My other duties at the Weekly kept me from seeing Martin Scorsese’s Silence before I made out my list of the year’s best films. I was determined to see it and report to you on whether it would have dented my list. The short answer is “no,” and given that Scorsese waited decades to make this religious epic, you may take that verdict as disappointing.
Don’t do that, though. This is still a powerful film about faith, and along with Anne Fontaine’s Polish-French drama The Innocents and Pablo Larraín’s The Club, it forms a triptych of 2016 films that examine the nature of belilef in God and what it’s like to have it, maintain it, or lose it. All those movies are about Catholics. Someday, someone with a deeper religious background will have to explain to me why Catholics seem to make better films than their evangelical brethren. Maybe it’s because they’re more at home with doubt. True to the 1966 novel by Shūsaku Endō that this is based on (and much like Fontaine and Larraín), Scorsese never tells us where his flawed hero ultimately stands with God. This ambiguity would probably be anathema to, say, the makers of the God’s Not Dead films, but it’s the very stuff of art.
The movie begins with two Portuguese Jesuit priests named Rodrigues and Garrpe (Andrew Garfield and Adam Driver) being dispatched in 1640 to the area around Nagasaki to find the whereabouts of a priest named Ferreira (Liam Neeson). The Japanese emperor has spent the last few decades systematically persecuting the country’s Christians, and while Ferreira was once Rodrigues’ mentor and confessor, the rumors now have it that he has renounced the faith by publicly stepping on a fumi-e, a bronze plaque with a relief sculpture of Christ that’s made to be profaned. In addition to discovering what happened to Ferreira, the priests’ mission is to spread the Word and minister to Japan’s isolated underground Catholics.
The movie takes its title from the silence that Rodrigues hears from God as his followers are tortured and murdered by the emperor’s authorities. Rodrigues comes ready to die for his faith, but instead he’s forced to watch practically everyone else die for it. The priests watch from a hiding place as three of their main parishioners are lashed to crosses buried on a beach and left to be killed by the rising tide. (This is a visual motif that can be seen in other Scorsese films. The camera often films from behind trees or around corners to emphasize that the priests are being spied on, and that they’re often forced to hide in turn to watch things unfold.) The priest wonders how God can remain silent in the face of so much suffering, or indeed whether God exists at all and all these people are dying for nothing.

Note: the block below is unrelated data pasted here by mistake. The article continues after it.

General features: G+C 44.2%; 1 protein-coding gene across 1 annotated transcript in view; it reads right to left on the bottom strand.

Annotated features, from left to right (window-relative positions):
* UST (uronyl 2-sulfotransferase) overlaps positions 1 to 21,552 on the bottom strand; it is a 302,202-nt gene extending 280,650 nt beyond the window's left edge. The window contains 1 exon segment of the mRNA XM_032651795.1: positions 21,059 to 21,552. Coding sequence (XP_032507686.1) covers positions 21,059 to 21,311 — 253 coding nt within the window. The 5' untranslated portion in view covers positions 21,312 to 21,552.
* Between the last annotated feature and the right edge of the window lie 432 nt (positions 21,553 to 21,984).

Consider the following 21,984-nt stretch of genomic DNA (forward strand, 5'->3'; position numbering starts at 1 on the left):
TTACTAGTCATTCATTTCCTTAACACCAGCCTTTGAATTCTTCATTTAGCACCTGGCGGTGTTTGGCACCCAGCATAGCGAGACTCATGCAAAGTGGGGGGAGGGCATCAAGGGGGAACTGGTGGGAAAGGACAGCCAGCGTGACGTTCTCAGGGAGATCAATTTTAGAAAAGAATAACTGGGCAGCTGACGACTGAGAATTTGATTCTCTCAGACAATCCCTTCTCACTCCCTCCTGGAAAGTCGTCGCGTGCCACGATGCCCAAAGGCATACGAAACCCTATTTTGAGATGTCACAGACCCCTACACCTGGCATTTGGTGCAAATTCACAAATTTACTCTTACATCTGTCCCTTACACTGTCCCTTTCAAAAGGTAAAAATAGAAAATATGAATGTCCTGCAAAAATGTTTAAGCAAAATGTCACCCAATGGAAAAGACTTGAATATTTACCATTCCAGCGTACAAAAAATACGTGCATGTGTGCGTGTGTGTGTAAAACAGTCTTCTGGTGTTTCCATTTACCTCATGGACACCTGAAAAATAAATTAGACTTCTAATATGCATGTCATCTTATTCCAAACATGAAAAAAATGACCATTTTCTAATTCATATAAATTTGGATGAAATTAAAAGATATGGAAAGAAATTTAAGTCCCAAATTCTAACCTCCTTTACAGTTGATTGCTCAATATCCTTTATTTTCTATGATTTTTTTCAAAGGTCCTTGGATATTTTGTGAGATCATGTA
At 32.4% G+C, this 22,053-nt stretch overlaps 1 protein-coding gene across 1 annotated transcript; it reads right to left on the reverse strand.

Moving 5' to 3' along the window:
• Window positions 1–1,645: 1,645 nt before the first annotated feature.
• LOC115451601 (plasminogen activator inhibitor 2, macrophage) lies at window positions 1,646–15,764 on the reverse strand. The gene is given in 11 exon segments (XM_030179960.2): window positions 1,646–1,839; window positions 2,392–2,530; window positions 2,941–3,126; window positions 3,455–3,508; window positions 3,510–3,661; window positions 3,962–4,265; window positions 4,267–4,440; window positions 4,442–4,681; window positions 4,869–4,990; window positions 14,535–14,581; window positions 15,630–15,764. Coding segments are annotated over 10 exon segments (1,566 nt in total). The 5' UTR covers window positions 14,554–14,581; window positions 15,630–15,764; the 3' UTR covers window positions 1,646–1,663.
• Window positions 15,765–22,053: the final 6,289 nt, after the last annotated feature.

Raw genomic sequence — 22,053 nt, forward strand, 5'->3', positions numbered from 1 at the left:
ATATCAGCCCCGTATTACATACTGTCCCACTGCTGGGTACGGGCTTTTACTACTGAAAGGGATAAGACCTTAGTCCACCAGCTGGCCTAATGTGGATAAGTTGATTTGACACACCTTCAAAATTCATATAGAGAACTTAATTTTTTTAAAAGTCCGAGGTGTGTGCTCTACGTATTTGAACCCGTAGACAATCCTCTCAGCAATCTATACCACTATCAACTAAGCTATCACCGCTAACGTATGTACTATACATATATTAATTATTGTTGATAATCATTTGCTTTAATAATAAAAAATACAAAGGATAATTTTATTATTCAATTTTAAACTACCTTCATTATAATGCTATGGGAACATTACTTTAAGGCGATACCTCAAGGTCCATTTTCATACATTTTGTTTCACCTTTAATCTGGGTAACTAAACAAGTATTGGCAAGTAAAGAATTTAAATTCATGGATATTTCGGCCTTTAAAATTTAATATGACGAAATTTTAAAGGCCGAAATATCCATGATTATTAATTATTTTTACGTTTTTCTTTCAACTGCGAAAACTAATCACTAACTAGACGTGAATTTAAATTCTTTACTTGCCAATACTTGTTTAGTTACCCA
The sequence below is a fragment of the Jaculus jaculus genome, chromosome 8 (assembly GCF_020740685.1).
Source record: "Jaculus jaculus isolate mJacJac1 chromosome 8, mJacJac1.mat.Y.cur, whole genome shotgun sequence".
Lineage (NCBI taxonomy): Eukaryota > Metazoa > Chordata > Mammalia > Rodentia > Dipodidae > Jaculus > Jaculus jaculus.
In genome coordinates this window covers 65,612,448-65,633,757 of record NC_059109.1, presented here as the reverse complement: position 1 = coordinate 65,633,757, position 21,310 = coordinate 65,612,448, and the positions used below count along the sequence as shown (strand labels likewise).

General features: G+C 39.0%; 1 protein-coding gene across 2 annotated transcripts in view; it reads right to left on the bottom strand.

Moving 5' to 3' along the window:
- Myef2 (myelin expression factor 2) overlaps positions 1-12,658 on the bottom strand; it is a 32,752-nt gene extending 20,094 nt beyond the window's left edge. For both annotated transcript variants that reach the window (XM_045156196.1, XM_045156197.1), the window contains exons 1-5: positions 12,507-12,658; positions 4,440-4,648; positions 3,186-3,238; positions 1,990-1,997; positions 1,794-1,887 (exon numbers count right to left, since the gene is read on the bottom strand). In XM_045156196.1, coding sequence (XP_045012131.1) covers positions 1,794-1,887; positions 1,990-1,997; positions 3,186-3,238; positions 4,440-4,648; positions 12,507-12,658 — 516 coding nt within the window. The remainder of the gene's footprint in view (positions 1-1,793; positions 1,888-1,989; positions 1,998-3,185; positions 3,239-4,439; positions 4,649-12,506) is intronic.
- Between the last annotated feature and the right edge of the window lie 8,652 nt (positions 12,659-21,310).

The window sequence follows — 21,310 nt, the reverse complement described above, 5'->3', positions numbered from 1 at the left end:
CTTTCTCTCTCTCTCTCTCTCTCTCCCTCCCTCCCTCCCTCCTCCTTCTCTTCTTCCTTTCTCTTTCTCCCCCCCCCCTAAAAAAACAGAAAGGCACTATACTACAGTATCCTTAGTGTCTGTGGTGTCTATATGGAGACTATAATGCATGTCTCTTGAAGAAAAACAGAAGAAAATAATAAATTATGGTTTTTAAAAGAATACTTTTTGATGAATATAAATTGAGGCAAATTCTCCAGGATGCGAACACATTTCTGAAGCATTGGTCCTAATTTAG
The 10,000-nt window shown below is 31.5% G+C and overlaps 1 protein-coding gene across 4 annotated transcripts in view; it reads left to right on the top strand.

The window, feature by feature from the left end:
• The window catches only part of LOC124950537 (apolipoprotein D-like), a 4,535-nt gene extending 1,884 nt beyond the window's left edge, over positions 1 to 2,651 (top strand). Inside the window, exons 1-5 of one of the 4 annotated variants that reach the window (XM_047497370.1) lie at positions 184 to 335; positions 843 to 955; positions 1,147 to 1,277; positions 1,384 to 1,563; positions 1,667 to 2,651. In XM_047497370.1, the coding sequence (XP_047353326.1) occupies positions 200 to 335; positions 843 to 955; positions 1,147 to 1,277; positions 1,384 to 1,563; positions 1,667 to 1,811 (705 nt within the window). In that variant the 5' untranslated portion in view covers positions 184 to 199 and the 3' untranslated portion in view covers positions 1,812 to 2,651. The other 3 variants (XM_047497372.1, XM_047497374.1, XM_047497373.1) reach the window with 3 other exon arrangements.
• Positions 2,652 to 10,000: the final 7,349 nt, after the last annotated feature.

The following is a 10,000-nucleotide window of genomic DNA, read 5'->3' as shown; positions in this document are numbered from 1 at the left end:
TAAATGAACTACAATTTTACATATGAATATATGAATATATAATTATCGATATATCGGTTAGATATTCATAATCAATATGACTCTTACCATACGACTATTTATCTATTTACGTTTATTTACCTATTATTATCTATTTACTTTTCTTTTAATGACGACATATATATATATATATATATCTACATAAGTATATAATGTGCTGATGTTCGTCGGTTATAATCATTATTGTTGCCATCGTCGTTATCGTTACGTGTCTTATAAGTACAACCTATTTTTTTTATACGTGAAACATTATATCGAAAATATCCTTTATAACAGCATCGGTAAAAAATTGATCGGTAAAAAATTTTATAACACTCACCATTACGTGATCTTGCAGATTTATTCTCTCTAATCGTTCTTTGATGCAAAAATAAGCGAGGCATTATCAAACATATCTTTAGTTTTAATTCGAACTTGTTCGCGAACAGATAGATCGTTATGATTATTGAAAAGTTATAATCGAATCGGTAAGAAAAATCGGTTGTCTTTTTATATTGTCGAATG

Rodrigues’ tormented relationship with his belief is the crux of this film. There are some deeply moving scenes early on depicting the Japanese Christians’ gratitude at having proper priests perform the sacraments for them and cleanse their souls. (One of the Christians is played by actor and horror/science-fiction movie director Shinya Tsukamoto.) Yet these are offset by his interactions with Kichijiro (Yôsuke Kubozuka), a contemptible drunk of a local guide who repeatedly sells out his fellow Christians to save himself, only to crawl back to Rodrigues and beg for forgiveness. He’s a test of Rodrigues’ faith even before the violence starts up in earnest.
Despite a silver-tongued interpreter (Tadanobu Asano) and his efforts to assure Rodrigues that renouncing his belief will be easy, Rodrigues’ faith isn’t shaken until he finally reunites with Ferreira. In a great scene late in the film, Neeson gives off the impression of a man who’s been broken inside, yet who’s nevertheless still strong enough to methodically dismantle the priest’s arrogant assumption that the God of Catholic Europe will conquer this pagan land. While other Christians are being hung upside-down in pits and slowly bled to death in front of them, Ferreira challenges Rodrigues to save their lives by stepping on his own fumi-e. As Rodrigues pleads for a moment to think, Ferreira tells him, “Pray. But pray with your eyes open.”
Rodrigues’ behavior after that scene will likely drive the post-movie argument. You’ll have your own take; for my part, I think his treatment of Kichijiro and his refusal to abandon him is the key to understanding where his heart lies. In any event, this is all couched in cinematographer Rodrigo Prieto’s luxuriating in the subtropical vegetation (Taiwanese locations stand in for pre-modern southern Japan) and direction that makes the film’s 161-minute running time feel light-footed and filled with incident despite its deliberate pace. This weekend, the movie starts playing at a few theaters in Tarrant County, and whatever your beliefs might be, it will make you think.
Starring Andrew Garfield, Adam Driver, and Liam Neeson. Directed by Martin Scorsese. Written by Jay Cocks and Martin Scorsese, based on Shūsaku Endō’s novel. Rated R.